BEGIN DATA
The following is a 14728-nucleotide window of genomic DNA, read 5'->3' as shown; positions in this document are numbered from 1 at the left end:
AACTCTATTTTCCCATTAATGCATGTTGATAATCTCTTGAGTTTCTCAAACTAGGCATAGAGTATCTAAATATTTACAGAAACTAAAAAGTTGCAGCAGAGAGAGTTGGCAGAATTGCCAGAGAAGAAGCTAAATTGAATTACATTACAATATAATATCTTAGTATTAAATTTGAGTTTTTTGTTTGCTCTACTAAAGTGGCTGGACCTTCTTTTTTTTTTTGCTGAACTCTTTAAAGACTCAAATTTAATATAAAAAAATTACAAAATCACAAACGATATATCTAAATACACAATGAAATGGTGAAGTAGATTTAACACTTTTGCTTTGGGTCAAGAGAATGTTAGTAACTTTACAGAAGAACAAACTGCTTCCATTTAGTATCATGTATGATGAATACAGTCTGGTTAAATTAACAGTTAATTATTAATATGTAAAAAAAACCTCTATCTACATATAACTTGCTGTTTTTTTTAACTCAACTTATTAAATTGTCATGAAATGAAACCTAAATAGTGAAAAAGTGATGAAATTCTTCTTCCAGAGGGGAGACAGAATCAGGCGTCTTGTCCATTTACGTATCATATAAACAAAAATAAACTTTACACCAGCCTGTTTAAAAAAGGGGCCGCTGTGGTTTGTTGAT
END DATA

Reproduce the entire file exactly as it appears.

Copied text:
The following is a 14728-nucleotide window of genomic DNA, read 5'->3' as shown; positions in this document are numbered from 1 at the left end:
AACTCTATTTTCCCATTAATGCATGTTGATAATCTCTTGAGTTTCTCAAACTAGGCATAGAGTATCTAAATATTTACAGAAACTAAAAAGTTGCAGCAGAGAGAGTTGGCAGAATTGCCAGAGAAGAAGCTAAATTGAATTACATTACAATATAATATCTTAGTATTAAATTTGAGTTTTTTGTTTGCTCTACTAAAGTGGCTGGACCTTCTTTTTTTTTTTGCTGAACTCTTTAAAGACTCAAATTTAATATAAAAAAATTACAAAATCACAAACGATATATCTAAATACACAATGAAATGGTGAAGTAGATTTAACACTTTTGCTTTGGGTCAAGAGAATGTTAGTAACTTTACAGAAGAACAAACTGCTTCCATTTAGTATCATGTATGATGAATACAGTCTGGTTAAATTAACAGTTAATTATTAATATGTAAAAAAAACCTCTATCTACATATAACTTGCTGTTTTTTTTAACTCAACTTATTAAATTGTCATGAAATGAAACCTAAATAGTGAAAAAGTGATGAAATTCTTCTTCCAGAGGGGAGACAGAATCAGGCGTCTTGTCCATTTACGTATCATATAAACAAAAATAAACTTTACACCAGCCTGTTTAAAAAAGGGGCCGCTGTGGTTTGTTGAT